Tuesday, March 12, 2013

The wrong reasons for not purchasing an electric car

I have no personal bias in favour of electric or plug-in hybrids and no personal bias against gasoline cars or fossil fuels. On the contrary, in an earlier post, I have expressed my disappointment at not being able to convince myself to buy a hybrid car let alone an electric car. However, I feel the need to disagree with some points in an Op-Ed in the WSJ that claims to reveal a dirty little secret about electric cars and which is based on a paper in an academic, peer-reviewed journal. The peer-reviewed paper suggests that electric cars are not zero-carbon and the GHG emissions avoided over the life of the car is heavily dependent on the life of the electric car. I find nothing wrong with that. But one has to be very careful in interpreting the results of a life cycle assessment (LCA).

To me a key sentence in the Hawkins et al. paper is "Our LCA is attributional and process based." An attributional LCA is a rigorous accounting of the total material and environmental burden from all activities connected to the production, use phase and end-of-life of a product or a service. This is also referrd to as crade-to-grave or wells to wheels analysis. Researchers and practitioners of LCA generally agree that attributional LCA is not suitable for making the extrapolations the op-ed makes based on the paper. One cannot extrapolate two attributional LCAs to infer what would be the benefits or costs of replacing one product or technology or another on a large scale. There are several reasons for this. In this one technology is nascent, i.e., electric car and the other is mature, i.e., gasoline car. The nascent technology offers enormous scope for learning-by-doing. At the same time gasoline is getting dirtier because of the transition to lower-grade resources, like oil sands, heavy oils, gas/coal to liquids etc. In the high-income countries where expensive electric cars are first likely to be first adopted, the share of coal is declining in the electricity mix. The academic paper comes with a warning that it performs an attributional LCA but the Op-ed which is meant for consumption by the lay person either does not appreciate this statement or conveniently ignores it. This can lead one to draw the wrong conclusions.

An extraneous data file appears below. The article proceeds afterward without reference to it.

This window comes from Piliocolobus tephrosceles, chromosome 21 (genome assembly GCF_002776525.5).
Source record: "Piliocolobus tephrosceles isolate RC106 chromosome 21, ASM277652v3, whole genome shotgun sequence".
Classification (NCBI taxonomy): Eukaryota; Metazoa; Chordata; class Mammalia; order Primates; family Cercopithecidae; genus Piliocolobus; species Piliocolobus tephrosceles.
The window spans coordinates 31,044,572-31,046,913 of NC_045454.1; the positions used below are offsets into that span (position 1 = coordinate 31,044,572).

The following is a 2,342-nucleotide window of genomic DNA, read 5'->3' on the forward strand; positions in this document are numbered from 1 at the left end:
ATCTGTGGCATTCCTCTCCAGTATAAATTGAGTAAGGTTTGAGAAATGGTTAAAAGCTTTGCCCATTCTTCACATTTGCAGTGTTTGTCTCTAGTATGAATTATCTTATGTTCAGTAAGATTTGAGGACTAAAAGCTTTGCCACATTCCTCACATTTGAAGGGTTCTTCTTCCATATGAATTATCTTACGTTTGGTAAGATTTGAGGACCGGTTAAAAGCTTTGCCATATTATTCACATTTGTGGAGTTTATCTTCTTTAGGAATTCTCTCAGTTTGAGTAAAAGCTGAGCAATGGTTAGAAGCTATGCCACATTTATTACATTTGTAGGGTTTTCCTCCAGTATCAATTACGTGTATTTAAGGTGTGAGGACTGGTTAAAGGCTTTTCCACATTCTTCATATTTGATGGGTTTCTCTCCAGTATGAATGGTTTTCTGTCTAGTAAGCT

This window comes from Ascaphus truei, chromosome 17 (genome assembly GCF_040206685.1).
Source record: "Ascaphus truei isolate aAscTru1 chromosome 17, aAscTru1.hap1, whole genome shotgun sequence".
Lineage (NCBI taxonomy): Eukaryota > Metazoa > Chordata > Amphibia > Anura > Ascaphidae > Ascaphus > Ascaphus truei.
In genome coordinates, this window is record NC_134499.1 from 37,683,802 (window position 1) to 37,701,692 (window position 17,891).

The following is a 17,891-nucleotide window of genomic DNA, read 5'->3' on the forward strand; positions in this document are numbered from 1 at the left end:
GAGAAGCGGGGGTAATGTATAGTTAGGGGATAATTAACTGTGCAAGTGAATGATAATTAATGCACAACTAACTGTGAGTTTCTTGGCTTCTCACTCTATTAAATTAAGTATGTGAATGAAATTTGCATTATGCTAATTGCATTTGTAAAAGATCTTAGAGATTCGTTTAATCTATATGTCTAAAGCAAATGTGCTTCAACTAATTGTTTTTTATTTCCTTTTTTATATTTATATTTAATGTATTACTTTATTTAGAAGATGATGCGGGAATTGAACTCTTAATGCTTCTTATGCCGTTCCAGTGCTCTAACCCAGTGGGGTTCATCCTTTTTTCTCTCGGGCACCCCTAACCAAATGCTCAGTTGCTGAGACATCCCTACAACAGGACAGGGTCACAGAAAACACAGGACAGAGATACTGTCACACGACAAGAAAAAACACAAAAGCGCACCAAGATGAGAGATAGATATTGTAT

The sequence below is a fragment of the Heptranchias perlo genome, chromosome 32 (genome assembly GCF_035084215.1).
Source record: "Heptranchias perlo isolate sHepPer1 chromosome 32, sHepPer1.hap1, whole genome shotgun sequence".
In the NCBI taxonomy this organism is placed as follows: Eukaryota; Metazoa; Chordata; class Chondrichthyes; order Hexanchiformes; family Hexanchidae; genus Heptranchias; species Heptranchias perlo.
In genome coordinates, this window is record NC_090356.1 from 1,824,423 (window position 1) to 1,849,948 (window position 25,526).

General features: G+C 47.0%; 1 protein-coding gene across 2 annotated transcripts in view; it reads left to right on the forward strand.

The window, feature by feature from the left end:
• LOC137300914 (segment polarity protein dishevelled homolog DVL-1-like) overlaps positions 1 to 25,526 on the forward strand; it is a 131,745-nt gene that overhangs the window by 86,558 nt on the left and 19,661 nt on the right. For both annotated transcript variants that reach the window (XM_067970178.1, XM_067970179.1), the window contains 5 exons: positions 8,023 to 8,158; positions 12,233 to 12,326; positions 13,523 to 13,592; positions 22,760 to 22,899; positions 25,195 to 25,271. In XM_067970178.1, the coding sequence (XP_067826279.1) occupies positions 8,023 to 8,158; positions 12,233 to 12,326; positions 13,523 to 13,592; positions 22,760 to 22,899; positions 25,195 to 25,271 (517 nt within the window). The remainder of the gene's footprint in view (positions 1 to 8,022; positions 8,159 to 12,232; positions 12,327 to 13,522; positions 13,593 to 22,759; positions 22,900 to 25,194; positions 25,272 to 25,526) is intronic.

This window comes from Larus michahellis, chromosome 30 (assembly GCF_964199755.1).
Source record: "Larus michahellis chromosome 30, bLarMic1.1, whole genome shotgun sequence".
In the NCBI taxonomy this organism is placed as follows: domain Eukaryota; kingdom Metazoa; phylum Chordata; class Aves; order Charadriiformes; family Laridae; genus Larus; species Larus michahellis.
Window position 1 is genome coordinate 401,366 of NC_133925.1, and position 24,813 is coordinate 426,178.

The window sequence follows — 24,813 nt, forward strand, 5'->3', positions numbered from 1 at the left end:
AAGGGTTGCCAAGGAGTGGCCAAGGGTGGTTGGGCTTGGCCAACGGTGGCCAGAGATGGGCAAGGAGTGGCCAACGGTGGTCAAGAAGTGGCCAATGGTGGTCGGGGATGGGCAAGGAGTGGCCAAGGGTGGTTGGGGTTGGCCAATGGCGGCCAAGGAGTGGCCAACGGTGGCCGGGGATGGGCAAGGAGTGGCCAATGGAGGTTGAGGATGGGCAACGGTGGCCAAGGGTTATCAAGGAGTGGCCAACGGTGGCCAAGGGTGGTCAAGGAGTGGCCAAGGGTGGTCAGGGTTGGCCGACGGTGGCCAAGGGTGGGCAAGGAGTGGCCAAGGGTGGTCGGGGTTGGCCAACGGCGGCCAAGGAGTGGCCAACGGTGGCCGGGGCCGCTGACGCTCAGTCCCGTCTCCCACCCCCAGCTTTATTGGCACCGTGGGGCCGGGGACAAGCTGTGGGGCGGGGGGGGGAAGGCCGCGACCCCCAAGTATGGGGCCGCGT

The op-ed also mentions “Similarly, if the energy used to recharge the electric car comes mostly from coal-fired power plants, it will be responsible for the emission of almost 15 ounces of carbon-dioxide for every one of the 50,000 miles it is driven—three ounces more than a similar gas-powered car.  I am not an expert on the life of the battery system of an EV but 50000 miles seems low. I find it hard to believe an expensive investment will be go under-utilized relative to a cheaper investment. Obviously, if electric cars are to succeed their battery life has to improve (the driving range is different issue). I have seen Prius cars that have logged more than 150000 miles. So the assumption of 50000 miles as the life and that the electricity is entirely from coal is unreasonable.

Also electric cars impact society in more ways than one. GHG is one attribute. There are important other benefits and costs. Life cycle assessment gives no guidance on how one should weight these different impacts in decision making.

My final complaint is with the statement in op-ed that “The real challenge is to get green energy that is cheaper than fossil fuels.” The problem is not that green energy is costly but that fossil fuels are under priced. So it is unfair and inefficient to force the price of green energy down to that of fossil fuels. Subsidies to green energy lower the cost of energy consumption and only serve to increase energy consumption in the long run. 
As an environmental economist, I believe there are cheaper ways to mitigate than switching to electric cars, which may be more essential in the longer run. So my disappointment with electric cars is based on cost-effectiveness and the opportunities for cheaper options such energy efficiency and conservation. By driving less we are causing less congestion, creating less risk of accidents, incur lower fuel and maintenance costs, etc., which are not achieved by driving a less polluting vehicle. But alas not every one is able to drive less and this is where investments in public transportation and smarter urban planning matter.